College of Charleston Today
The Halsey Institute of Contemporary Art at the College of Charleston, in collaboration with the Charleston Music Hall, presents an evening of music featuring Charleston’s finest locally and nationally recognized musical acts on January 31, 2015 at 8 p.m. at the Charleston Music Hall (37 John St. Doors open at 7 p.m.).
Things to Do Sunday, January 25, 2015 | Sun. Jan. 25, 2015
The Post and Courier
What: Join exhibiting artist Patricia Boinest Potter, Halsey Institute director and chief curator Mark Sloan and cognitive scientist Douglas Hofstadter for a roundtable discussion about Potter’s artwork in her exhibition Patterns of Place, currently on display at the Halsey. Potter creates artworks in the form of three-dimensional maps that she refers to as Isomorphic Map Tables and 1:1 Map Insets.
When: 2 p.m.
Where: Halsey Institute of Contemporary Art, 161 Calhoun St., Charleston
Bill Carson brings friends, collaborators together for Groundhog Day concert | Sat. Jan. 24, 2015
Post & Courier
He’s probably not the first one you’ll notice on stage. His is a small white flame charisma, not a raging red burn.
Bill Carson is slight, bespectacled, quiet, perfectly content to show off his friends. He stands there, unassuming, behind his twangy hollow-body guitar.
Patricia Boinest Potter creates abstract, multidimensional maps | Wed. Jan. 21, 2015
Charleston City Paper
If you were to try to describe the work of Alabama-based artist Patricia Boinest Potter, you would probably find yourself gravitating toward phrases like “three-dimensional,” “mixed media,” and “inspired by nature” — descriptors, in other words, that are solid, simple, understandable. Of course, these are also terms that tell you almost nothing.
That’s because Potter’s work is, in truth, almost impossible to describe. She calls the pieces she creates isomorphic map tables, and they are multidimensional (multidimensional because several incorporate time as well as space) works that use materials like wood, glass, and wire to interpret a 100-square-mile area of rural Alabama, close to where Potter lives.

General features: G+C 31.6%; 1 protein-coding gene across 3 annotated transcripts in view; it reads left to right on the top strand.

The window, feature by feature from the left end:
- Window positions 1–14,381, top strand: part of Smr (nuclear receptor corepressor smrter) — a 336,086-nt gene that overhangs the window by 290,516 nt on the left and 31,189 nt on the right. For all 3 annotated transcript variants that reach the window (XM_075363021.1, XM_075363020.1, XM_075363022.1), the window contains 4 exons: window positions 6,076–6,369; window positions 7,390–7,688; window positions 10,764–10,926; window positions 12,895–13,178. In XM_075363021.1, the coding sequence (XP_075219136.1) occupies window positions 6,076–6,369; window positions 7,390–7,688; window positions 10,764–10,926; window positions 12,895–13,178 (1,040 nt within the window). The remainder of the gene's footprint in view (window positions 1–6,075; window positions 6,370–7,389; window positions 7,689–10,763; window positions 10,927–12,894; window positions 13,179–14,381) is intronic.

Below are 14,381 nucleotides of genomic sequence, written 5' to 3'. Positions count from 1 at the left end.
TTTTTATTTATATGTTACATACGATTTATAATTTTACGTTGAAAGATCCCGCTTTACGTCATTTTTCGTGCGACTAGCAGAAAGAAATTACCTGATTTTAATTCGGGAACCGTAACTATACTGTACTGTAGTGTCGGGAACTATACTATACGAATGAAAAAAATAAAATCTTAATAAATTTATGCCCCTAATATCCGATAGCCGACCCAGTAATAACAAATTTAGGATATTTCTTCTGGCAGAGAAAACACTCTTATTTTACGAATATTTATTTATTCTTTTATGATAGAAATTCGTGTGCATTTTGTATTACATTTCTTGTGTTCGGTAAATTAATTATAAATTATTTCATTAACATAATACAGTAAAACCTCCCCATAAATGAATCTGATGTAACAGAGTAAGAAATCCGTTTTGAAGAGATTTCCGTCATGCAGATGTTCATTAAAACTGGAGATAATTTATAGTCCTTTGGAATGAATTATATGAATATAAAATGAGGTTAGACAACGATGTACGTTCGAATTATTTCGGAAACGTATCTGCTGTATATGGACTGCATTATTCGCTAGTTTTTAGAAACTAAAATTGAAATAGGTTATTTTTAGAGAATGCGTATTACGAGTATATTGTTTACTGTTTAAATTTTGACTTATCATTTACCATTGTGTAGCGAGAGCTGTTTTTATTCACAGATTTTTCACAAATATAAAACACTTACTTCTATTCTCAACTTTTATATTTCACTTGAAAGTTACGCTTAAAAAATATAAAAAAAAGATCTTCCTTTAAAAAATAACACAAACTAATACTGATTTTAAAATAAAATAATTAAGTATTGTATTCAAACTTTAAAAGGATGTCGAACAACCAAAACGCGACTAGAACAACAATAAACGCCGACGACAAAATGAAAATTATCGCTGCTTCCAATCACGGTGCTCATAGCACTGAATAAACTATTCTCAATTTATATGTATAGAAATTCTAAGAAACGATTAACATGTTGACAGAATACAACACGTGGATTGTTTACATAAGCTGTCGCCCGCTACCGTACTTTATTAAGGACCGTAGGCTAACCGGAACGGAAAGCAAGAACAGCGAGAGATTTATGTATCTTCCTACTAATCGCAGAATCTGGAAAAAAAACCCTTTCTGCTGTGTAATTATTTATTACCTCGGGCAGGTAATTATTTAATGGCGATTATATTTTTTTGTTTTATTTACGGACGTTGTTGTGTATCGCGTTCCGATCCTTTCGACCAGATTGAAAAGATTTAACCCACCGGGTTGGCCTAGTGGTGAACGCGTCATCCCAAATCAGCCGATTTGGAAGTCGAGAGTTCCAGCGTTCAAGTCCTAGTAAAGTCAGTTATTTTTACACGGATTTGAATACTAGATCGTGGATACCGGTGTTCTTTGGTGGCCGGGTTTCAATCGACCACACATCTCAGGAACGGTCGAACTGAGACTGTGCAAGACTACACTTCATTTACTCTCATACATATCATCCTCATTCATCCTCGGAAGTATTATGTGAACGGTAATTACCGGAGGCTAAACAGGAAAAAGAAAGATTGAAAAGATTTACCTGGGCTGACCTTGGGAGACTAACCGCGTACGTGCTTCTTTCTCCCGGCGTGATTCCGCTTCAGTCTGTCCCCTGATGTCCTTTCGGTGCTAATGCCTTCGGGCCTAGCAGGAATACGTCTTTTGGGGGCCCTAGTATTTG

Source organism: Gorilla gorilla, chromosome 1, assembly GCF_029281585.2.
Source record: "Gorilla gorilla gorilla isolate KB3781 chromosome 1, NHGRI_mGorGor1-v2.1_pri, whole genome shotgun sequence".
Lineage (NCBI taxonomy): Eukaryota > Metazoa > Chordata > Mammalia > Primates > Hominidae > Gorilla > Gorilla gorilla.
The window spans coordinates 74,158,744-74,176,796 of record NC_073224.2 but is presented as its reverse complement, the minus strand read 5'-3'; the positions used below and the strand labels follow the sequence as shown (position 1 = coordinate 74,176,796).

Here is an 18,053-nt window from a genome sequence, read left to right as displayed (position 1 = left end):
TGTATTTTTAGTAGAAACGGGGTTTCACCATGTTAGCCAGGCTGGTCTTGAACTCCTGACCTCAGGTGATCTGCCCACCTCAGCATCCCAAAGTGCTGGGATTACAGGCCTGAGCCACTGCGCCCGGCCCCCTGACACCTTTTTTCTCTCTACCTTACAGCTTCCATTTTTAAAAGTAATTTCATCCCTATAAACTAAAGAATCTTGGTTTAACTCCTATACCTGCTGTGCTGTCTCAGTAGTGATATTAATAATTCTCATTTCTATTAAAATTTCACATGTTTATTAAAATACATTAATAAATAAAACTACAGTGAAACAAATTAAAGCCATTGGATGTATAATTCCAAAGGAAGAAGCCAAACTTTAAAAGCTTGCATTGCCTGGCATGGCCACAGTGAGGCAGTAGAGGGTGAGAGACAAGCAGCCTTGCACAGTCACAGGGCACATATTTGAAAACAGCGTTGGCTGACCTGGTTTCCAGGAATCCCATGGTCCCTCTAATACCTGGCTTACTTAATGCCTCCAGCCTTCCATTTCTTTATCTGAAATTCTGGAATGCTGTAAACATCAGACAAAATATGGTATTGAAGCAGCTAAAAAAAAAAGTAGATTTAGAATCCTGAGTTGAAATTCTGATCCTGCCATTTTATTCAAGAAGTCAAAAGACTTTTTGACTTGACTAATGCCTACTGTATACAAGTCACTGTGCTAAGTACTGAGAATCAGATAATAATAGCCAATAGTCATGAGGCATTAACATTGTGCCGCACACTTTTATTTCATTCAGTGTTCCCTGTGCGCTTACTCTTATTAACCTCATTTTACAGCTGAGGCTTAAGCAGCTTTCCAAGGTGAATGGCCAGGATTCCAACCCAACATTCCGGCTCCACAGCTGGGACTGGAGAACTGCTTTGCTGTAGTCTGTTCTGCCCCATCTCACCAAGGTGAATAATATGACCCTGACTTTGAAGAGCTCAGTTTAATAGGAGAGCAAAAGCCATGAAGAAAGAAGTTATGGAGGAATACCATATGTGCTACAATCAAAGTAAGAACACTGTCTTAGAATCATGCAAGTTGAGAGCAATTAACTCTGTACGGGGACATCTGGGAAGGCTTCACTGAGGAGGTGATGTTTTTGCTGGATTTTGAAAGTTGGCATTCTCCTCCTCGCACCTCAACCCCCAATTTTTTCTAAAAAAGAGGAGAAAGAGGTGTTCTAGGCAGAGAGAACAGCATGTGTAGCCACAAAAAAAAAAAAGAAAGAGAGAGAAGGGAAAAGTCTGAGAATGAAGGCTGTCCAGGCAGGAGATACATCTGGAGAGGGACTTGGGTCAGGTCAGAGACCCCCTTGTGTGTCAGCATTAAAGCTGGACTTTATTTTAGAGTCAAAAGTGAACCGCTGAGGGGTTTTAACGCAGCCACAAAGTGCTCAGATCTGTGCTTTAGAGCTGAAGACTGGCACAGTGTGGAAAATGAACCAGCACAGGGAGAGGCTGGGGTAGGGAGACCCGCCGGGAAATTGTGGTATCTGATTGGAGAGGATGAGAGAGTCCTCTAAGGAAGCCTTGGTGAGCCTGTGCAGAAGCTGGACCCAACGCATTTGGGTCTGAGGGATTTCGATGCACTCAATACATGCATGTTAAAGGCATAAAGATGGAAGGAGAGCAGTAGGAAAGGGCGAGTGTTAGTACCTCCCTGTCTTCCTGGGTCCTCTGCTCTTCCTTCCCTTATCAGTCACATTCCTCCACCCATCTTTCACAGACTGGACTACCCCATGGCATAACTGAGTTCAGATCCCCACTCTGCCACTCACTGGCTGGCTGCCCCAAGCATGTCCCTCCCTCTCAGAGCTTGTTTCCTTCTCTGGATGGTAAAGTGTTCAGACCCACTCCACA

At the intersection of mapping and metaphysics | Sun. Jan. 18, 2015
The Anniston Star
“Patterns of Place” by Anniston artist Pat Potter is a collection of abstract three-dimensional maps, based on a 100-mile stretch of northern Alabama from Little River Canyon to Mount Cheaha. The exhibit consists of six large “map tables” and 100 smaller “map insets.”
Anniston artist Pat Potter is poised for national recognition | Sun. Jan. 18, 2015
The Anniston Star
When Pat Potter became a grandmother, she didn’t want a grandmother name like “Grandmother” or “Nana.” She wanted to be called “Magic.”
And so she is.
Like the alchemists of old, Pat Potter is able to transform, well, maybe not lead into gold, but ideas into substance, artifacts into art.
Something Unlike Anything You’ve Ever Seen Is Coming to the Halsey | Thu. Jan. 15, 2015
The College Today
The Halsey Institute of Contemporary Art at the College of Charleston kicks off 2015 with the Patricia Boinest Potter’s exhibit, Patterns of Place. The opening reception is on Friday, January 23, from 6:30 p.m. to 8 p.m., and will be open to the public and include refreshments and light hors d’oeuvres. The following day – Saturday, January 24 – there will be a gallery walkthrough with the artist at 2 p.m. There is also a curator-led walkthrough at 6 p.m. on Thursday, March 5. The exhibit will be on view until March 7, 2015.
Pulse Dome Project: Opening Reception | Fri. Jan. 9, 2015
Arts at UNC Charlotte
7:00 pm, Lecture by Curator Mark Sloan, Director of the Halsey Institute of Contemporary Art
7:30 pm, Performance by cellist Tanja Bechtler and pianist Dylan Savage
Organized by the Halsey Institute of Contemporary Art in Charleston, Pulse Dome Project: Art & Design of Don ZanFagna presents paintings, drawings, sketchbooks, and 3-D models by Don ZanFagna that explicate the futuristic and metaphoric concept of “growing” your own house. An artist, architect, and designer, ZanFagna imagined a home created, constructed, and maintained by all-organic processes and in perfect harmony with nature.
From roughly 1971 through 1995, ZanFagna researched world indigenous structures, insect architecture, wombs, and such natural forms as caves, tunnels, and volcanoes to learn what had been done already and what was still likely to be accomplished by others in relation to sustainable human architecture. At the same time he was deeply influenced by the writings and activities of Buckminster Fuller and was captivated by Fuller’s geodesic dome.
Light and movement creating art | Sat. Jan. 3, 2015
Casa Vogue (Portugal)
Sculpture, photography, printmaking, digital collage, video or installation. For the artist Alyson Shotz the medium does not matter, but the opportunity to explore and express the themes that interest as an artist. They are diverse and involve mathematical principles, literature, computer graphics and more.
But it is clear that the movement and the light are a constant in his work. With a special ability to translate the passage of time in original creations, several of his works offer the viewer both a dynamic experience as contemplative.